Combine Design Styles Like a Pro
Gone are the days of matchy-matchy rooms and here to stay are rooms that incorporate different design styles. Follow these decorating tips to help you achieve the perfect eclectic look.
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April 20, 2015
By: Camila Ramirez-Pavone
Use Abstract Art to Offset Classic Furniture
One of the most popular design styles is traditional because of the safe, comfortable atmosphere it evokes. In recent years, new traditionalist has come into fashion because it allows more freedom to mix in different finishes, periods and styles. Achieve this look by placing a piece of abstract art in a traditional setting. Step it up another style notch by adding in a touch of animal print like this living room. Photo courtesy of Claire Watkins.
Mix Traditional Art With Modern Furnishings
The same can be done with a modern piece of furniture and traditional artwork. A couple of trips to your local thrift store and you can have enough pieces to fill a wall on a budget. Photo courtesy of Ally Kim.
Unify Areas Through Color
When merging pieces from different design styles, a coat of paint can easily help you unify pieces. Notice how the modern white floating shelves look right at home with the vintage desk. Originally the desk was black, but after a couple of coats of high-gloss paint we have a duo that is not only functional, but also easy on the eyes. Photo courtesy of Camila Pavone.
Merge Style With Two Hues
You don't need to stick to just one common color. Add a bit more interest to the mix with a color combo. This original 1930s black and white tiled bathroom got a mix of modern thrown in with high gloss black paint on the walls and a new white bowl sink. Photo courtesy of Camila Pavone.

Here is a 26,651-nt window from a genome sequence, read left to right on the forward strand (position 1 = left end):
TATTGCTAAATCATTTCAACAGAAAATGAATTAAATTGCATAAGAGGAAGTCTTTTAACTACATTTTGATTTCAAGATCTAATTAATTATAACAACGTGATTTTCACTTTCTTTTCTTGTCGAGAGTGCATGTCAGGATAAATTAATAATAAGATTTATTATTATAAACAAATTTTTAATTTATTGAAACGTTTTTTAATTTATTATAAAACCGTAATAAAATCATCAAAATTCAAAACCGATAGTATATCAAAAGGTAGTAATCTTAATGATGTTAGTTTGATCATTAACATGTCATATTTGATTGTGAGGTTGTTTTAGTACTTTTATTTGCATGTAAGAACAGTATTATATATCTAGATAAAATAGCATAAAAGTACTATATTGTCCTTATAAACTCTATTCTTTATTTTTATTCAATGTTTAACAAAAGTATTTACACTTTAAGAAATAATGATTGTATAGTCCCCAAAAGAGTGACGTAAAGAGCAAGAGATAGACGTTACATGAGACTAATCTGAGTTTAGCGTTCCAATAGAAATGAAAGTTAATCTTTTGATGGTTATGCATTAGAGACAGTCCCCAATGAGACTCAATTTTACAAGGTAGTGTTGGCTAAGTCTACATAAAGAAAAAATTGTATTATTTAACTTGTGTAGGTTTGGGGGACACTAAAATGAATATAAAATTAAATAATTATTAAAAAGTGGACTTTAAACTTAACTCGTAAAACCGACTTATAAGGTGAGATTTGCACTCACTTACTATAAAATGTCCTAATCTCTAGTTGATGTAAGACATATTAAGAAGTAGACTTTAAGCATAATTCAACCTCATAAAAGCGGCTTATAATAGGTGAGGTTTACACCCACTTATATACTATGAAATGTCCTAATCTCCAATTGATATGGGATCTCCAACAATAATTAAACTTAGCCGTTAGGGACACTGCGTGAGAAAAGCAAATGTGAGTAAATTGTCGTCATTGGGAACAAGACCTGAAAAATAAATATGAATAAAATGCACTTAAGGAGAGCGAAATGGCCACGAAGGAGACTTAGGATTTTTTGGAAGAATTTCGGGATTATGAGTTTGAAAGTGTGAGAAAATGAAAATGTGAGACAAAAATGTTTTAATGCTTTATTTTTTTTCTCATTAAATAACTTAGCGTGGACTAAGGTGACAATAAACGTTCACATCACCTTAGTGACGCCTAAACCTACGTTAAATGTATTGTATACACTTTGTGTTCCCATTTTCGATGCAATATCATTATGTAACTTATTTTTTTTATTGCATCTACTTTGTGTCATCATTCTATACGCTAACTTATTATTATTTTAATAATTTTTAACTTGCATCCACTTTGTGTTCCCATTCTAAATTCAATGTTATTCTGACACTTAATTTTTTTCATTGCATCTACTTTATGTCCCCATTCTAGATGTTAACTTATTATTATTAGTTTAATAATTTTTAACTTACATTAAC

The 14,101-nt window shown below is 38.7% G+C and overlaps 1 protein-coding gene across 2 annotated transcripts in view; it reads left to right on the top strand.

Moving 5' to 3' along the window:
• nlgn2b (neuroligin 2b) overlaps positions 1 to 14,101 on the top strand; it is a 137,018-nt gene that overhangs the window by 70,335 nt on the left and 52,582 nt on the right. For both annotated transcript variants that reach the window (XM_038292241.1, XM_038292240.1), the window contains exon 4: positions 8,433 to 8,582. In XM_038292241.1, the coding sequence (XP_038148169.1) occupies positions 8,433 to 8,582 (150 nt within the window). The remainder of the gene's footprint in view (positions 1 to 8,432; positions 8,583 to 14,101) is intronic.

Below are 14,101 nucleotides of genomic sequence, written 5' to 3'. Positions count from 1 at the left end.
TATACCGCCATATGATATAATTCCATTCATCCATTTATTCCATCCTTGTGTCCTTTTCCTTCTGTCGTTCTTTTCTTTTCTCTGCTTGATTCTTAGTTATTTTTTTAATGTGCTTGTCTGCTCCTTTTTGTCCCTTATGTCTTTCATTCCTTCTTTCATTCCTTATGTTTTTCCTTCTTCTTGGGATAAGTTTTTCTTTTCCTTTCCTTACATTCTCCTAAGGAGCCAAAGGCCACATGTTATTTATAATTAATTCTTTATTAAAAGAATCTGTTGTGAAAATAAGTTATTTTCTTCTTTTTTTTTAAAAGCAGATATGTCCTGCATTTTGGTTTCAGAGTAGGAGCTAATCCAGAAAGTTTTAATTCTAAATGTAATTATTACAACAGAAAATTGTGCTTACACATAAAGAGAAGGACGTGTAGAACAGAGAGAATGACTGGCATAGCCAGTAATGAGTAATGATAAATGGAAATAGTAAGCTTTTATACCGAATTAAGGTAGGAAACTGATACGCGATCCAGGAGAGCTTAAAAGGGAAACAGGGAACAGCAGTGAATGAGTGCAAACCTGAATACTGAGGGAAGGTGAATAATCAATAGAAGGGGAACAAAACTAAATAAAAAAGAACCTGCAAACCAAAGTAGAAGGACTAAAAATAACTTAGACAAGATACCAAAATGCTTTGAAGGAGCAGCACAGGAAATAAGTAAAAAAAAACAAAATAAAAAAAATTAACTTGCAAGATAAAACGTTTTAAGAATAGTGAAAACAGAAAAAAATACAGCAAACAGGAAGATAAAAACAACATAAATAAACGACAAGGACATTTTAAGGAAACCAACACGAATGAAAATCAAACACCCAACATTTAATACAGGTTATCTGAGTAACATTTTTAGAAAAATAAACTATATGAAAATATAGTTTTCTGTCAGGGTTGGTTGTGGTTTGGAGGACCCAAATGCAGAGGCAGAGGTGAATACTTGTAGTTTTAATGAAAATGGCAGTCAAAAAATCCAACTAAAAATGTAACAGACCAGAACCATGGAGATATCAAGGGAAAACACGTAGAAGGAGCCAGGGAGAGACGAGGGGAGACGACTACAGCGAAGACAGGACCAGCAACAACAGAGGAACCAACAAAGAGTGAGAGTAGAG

Find One Object to Link Two Design Styles
If you want to prevent a traditional room from looking too stuffy, but still retain its traditional style, then a pop of modern is your fix. Using a modern piece of furniture, like the Louis Kartell ghost chair, you keep the traditional feel with the chairs form and add a touch of modern due to the lucite. It's a win, win. Photo courtesy of Sarah Fisher.
Make Traditional Modern With Bright Colors
Perhaps you don't mind the hand-me-down dining set from mom and dad, but you want to make it your own. A can or two of spray paint can easily help here. Take the dining chairs that came with the set, pick out your favorite shade of spray paint and then go to town. Remember to apply a coat of poly afterwards to prevent chipping. Purchase a couple of yards of your favorite fabric and recover the seats while you are at it. Photo courtesy of Camila Pavone.
Cover It Up
When trying to blend living room furniture from different design styles, the simplest solution is slipcovers. With all of the fabric options available, you have your pick from country to modern and everything in between. Many people are brave enough to tackle making a slipcover on their own, but a plea on craigslist often brings your pick of seamstresses that can help. This traditional wingback settee left the '80s behind with a bold floral-print slipcover. Photo courtesy of Camila Pavone.
Bring Traditional in an Unexpected Way
Don't forget the wow factor, which can be the perfect place to add in a different style. A sparkly classic chandelier brings this country kitchen some jaw-dropping glam. Photo courtesy of Photo courtesy of Nicole Davis.
Mix Styles to Create a Focal Point
By adding just a pop of a different design style, you can make a huge impact in a room. This modern Eames chair looks right at home with the mix of ethnic fabrics and an Oriental rug. Not only are two different design styles merged, but the room also has a focal point now. Photo courtesy of Caitlin Wilson.
Match in Scale not in Style
A simple way to mix design styles is to select ones that having similar lines and scale. This dining room is a perfect example of how to mix modern and traditional furniture by keeping scale and shape in mind. By mimicking the round curves of the traditional table on the modern chairs, the homeowner is able to blend two design styles and have it flow naturally. Photo courtesy of Liz Owens.